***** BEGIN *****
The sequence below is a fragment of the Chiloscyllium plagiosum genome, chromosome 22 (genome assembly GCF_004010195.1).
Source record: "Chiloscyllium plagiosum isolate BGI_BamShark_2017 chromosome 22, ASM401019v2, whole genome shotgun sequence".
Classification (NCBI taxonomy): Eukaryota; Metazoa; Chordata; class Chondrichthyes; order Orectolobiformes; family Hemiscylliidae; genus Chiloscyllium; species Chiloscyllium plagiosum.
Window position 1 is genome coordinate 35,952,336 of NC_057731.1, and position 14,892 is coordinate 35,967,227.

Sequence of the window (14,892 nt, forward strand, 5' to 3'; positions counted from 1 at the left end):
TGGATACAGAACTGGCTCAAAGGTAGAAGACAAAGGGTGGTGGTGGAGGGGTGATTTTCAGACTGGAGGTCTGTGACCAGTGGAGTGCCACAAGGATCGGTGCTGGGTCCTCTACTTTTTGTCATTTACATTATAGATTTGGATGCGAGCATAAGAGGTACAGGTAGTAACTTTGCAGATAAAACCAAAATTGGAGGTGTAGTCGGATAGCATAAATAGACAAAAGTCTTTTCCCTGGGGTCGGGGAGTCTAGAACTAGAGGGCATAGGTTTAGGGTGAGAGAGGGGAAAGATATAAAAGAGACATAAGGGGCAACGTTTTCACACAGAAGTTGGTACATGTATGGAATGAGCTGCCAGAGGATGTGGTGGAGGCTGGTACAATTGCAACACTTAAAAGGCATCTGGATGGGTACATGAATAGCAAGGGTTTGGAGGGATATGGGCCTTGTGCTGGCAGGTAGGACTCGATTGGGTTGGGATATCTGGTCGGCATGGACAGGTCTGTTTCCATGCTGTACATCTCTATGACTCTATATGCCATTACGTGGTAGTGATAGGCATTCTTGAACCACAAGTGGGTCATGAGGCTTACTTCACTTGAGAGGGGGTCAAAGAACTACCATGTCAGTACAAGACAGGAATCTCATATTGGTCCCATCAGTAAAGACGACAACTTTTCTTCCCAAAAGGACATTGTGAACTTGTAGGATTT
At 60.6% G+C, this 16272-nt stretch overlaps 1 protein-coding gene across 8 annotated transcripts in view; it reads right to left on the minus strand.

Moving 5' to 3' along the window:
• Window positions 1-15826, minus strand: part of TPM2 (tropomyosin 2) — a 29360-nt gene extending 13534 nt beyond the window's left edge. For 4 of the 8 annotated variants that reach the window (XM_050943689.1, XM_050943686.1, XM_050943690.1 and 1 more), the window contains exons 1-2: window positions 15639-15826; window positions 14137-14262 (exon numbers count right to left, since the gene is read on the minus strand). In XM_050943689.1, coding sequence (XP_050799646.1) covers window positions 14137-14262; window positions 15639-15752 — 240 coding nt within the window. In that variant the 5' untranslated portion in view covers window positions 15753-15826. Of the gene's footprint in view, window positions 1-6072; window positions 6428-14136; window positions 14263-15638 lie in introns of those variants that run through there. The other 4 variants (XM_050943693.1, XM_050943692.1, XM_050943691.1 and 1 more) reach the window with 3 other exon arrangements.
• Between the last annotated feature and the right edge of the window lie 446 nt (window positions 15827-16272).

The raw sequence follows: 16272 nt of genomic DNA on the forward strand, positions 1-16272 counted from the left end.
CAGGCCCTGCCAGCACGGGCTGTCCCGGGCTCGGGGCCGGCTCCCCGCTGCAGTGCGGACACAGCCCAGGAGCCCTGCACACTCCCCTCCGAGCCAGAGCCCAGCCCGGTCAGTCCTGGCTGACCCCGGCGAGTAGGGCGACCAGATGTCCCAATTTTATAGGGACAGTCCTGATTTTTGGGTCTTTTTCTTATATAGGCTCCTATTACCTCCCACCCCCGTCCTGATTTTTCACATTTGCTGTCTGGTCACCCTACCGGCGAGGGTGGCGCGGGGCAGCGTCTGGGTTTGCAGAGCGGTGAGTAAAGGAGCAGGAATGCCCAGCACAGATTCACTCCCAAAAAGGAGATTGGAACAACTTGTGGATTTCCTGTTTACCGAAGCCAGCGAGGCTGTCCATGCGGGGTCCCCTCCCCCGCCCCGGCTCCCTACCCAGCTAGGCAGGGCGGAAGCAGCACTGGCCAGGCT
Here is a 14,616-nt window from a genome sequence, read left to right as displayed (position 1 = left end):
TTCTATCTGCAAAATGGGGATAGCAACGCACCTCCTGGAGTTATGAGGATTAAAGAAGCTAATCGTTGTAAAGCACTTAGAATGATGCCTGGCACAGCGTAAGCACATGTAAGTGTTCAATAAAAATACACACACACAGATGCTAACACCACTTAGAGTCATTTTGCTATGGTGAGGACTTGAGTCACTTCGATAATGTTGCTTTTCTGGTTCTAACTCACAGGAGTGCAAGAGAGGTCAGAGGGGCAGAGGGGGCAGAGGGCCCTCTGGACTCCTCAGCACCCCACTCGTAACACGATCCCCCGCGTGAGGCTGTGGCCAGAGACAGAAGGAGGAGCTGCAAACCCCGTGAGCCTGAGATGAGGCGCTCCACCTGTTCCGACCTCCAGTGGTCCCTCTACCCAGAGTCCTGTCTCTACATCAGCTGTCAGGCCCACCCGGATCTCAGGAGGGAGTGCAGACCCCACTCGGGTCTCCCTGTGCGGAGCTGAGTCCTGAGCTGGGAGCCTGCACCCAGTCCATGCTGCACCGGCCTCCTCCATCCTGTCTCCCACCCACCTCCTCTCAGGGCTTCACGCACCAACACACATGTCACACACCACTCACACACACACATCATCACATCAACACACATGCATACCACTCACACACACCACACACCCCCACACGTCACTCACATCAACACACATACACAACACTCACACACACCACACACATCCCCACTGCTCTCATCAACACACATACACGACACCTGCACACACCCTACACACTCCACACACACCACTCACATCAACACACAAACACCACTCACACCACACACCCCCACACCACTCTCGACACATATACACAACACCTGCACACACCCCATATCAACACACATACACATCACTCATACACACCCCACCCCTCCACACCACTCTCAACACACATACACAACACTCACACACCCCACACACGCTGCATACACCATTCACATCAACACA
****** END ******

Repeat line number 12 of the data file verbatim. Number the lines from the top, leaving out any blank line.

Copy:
CAGGCCCTGCCAGCACGGGCTGTCCCGGGCTCGGGGCCGGCTCCCCGCTGCAGTGCGGACACAGCCCAGGAGCCCTGCACACTCCCCTCCGAGCCAGAGCCCAGCCCGGTCAGTCCTGGCTGACCCCGGCGAGTAGGGCGACCAGATGTCCCAATTTTATAGGGACAGTCCTGATTTTTGGGTCTTTTTCTTATATAGGCTCCTATTACCTCCCACCCCCGTCCTGATTTTTCACATTTGCTGTCTGGTCACCCTACCGGCGAGGGTGGCGCGGGGCAGCGTCTGGGTTTGCAGAGCGGTGAGTAAAGGAGCAGGAATGCCCAGCACAGATTCACTCCCAAAAAGGAGATTGGAACAACTTGTGGATTTCCTGTTTACCGAAGCCAGCGAGGCTGTCCATGCGGGGTCCCCTCCCCCGCCCCGGCTCCCTACCCAGCTAGGCAGGGCGGAAGCAGCACTGGCCAGGCT